After hearing the four winners drawn from 24 apparently equally deserving applicants, one could understand why this orchestra sounds so good. The players, ages 12-21, end up in some of the country’s great orchestras. On this day, they could hold their own with any adult ensemble. In fact, many professional orchestras would need a few strokes’ handicap to compete. And all of this is the more amazing in an ambitious season which has already seen three Symphony Hall concerts, the last one only four weeks ago. Achieving such musicality and proficiency with a rehearsal a week attests to the level of talent and commitment all round.
Zander’s personal note to me before the concert spoke to his concept of the main event, Dvořák’s New World Symphony. “D’s tempo indications are rarely followed and some of them are illuminating. I hope you will find it fresh and exhilarating. The intro to the first movement and especially the slow movement, with the English horn solo, seem to me to make more sense and be more beautiful at his more flowing tempo. It all comes out sounding like the opposite of a tired warhorse — it’s more like a frolicking Bohemian colt.”
Michael Steinberg’s reprinted notes disagree: “Now comes the famous Largo. It took Dvořák a while to realize how slow this movement really needs to be. In his sketches it is andante. Then it became larghetto, and it was only after he heard Seidl rehearse it at a tempo far slower than the one he had imagined, but which proved to fit perfectly, that he changed it to largo.”
Whatever. Fresh and exciting, brisk and clean the symphony began. Wonderful for a youth orchestra to take on tour to Brazil to show off their chops. The exuberant, churning, thrumming textures of the first movement rang out with heart and excitement; many in the orchestra must have felt righteous pride in playing this piece for the first time, and at such a high level. Colors, solos, tutti combined and adventured forth under Zander’s lofty standard.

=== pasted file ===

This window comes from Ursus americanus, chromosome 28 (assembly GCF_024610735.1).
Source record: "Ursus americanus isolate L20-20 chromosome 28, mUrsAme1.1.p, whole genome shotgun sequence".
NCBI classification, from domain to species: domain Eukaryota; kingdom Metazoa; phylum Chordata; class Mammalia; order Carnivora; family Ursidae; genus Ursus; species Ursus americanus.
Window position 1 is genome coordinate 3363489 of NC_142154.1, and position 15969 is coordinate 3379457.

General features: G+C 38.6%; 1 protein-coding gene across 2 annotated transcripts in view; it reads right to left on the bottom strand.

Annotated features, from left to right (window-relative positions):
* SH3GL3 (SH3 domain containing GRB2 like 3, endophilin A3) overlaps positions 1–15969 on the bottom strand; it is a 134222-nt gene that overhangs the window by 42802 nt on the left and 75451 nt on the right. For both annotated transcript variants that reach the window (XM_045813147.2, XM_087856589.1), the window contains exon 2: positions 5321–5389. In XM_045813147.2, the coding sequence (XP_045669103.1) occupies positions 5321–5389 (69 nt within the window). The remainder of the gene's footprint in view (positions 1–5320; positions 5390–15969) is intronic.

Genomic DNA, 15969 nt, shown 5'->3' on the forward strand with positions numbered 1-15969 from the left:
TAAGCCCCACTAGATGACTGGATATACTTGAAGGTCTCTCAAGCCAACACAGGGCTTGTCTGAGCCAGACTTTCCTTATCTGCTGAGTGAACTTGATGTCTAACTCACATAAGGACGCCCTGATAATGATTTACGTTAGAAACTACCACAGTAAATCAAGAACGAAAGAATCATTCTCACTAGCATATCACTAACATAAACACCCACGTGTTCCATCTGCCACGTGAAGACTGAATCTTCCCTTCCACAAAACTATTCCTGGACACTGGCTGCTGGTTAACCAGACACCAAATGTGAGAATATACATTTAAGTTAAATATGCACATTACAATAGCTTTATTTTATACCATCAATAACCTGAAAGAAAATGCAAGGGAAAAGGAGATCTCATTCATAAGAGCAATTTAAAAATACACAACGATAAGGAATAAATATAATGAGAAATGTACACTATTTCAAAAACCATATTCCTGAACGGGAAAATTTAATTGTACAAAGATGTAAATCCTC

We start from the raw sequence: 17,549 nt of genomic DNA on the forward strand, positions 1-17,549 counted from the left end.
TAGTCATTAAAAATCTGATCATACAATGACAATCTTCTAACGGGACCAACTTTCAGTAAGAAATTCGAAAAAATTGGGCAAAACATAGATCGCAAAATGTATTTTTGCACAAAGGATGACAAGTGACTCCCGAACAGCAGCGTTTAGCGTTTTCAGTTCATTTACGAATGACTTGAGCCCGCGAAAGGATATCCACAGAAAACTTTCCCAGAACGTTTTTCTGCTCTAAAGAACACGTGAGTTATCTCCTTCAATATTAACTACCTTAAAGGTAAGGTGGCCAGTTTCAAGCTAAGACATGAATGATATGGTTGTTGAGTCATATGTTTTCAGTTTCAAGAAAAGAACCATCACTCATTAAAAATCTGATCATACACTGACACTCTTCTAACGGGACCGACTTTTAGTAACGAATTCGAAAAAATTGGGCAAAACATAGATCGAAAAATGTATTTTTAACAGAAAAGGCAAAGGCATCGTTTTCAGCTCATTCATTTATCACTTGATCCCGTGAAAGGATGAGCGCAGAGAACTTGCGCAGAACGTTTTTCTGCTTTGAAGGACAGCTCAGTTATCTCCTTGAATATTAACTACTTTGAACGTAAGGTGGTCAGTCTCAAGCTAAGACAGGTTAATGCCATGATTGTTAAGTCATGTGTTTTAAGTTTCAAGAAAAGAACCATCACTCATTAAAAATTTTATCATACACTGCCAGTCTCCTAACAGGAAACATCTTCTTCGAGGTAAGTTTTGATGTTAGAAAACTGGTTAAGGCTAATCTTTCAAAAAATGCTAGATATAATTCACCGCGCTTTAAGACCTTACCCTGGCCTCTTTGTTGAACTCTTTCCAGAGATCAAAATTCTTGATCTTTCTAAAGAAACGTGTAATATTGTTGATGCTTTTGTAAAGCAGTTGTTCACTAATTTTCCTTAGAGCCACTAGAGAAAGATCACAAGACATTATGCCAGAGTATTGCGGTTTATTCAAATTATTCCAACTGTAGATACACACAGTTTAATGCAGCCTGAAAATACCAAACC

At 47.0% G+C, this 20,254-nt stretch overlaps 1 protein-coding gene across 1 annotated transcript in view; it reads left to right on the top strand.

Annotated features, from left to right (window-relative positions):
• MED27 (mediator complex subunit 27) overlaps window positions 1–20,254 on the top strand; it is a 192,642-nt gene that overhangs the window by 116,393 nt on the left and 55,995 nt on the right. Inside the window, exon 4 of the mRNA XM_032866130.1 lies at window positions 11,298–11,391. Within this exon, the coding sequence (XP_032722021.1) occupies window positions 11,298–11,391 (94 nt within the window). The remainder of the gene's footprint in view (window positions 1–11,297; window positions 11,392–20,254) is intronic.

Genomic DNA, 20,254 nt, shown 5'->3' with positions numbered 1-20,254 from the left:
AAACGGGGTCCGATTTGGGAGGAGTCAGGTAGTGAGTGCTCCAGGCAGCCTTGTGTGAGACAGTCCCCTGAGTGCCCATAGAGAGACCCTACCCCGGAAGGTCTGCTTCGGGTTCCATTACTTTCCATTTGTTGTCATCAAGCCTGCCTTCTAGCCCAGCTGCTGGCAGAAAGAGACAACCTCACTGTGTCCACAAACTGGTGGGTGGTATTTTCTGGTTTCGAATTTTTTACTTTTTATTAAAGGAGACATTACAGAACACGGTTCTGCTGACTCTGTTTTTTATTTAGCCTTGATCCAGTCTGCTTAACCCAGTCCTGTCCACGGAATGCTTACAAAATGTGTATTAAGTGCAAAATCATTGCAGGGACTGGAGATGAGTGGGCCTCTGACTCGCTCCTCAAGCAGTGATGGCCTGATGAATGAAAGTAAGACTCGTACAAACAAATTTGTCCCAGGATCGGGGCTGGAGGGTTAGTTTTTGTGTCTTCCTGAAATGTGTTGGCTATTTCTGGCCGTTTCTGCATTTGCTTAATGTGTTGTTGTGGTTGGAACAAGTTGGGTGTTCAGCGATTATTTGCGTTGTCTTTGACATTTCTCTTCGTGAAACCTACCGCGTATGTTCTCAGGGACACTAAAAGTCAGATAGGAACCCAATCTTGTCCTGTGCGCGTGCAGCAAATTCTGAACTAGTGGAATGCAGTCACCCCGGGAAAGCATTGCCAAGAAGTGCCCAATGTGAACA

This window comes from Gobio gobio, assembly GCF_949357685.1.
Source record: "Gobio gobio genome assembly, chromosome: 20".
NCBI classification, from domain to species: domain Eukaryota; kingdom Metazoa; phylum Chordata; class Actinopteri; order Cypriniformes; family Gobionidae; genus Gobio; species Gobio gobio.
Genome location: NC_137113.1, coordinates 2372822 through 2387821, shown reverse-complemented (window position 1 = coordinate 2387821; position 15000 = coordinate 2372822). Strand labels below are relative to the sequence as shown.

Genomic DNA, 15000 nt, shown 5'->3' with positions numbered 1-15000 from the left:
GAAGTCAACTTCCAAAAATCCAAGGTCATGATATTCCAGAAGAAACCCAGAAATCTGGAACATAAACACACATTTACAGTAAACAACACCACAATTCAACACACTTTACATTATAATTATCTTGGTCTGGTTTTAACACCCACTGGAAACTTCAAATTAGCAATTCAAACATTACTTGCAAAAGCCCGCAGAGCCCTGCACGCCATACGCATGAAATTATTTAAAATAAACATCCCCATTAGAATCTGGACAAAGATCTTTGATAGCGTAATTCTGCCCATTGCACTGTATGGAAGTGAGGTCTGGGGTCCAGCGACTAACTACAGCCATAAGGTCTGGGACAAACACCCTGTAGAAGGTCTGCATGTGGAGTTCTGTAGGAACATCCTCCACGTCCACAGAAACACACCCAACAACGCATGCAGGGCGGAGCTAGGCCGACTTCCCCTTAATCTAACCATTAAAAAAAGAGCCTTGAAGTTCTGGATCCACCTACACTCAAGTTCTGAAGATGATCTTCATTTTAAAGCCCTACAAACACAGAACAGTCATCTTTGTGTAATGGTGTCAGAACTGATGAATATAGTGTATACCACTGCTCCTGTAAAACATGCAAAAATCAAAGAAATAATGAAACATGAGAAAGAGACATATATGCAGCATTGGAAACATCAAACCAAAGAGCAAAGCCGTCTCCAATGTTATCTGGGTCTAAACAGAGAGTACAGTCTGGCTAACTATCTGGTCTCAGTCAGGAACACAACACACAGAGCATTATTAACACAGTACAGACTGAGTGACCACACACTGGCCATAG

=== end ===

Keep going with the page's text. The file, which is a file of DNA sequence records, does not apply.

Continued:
But I side with Seidl in that famous Largo, which ran closer to andante on this afternoon. Normally I don’t resort to timekeeping, but at 10’50”, in the absence of broader phrasing and string portamentos, “Goin’ Home” felt tight. The great English horn solo (well-voiced as it was by Cameron Slaton) didn’t have the chance to bloom. One needn’t necessarily take things at Celibidache’s 16’34”, but awe comes about (and we like awe) more reliably at something like 12’30”. Let’s hope Zander will allow more space and shape in subsequent performances, as he has done previously in this movement.
Zander and the players judoed the Molto vivace third movement into a furioso dance with chivalrous ardor and marked sway and sweep. The satisfying sheen on the to-die-for string section and the intensity and alacrity of the winds stunned. With Wagnerian splendor, the brass poured out molten bronze in the opening of the fourth movement to reintroduce Dvořák’s plum pudding of tunes. Zander led an irresistible call and response as melodies materialized then fractalated. The mighty peroration died away with intimations of Valhalla.
Recognition of those departing after this seventh season came in a deeply felt traversal of “Nimrod.”
Then soon, for those who remain, on to the Brazilian tour. One could not hope for brighter, more attractive and hope-inspiring emissaries from the America we hold dear. They can serve with certainty to summon our better angels.
Lee Eiseman is the publisher of the Intelligencer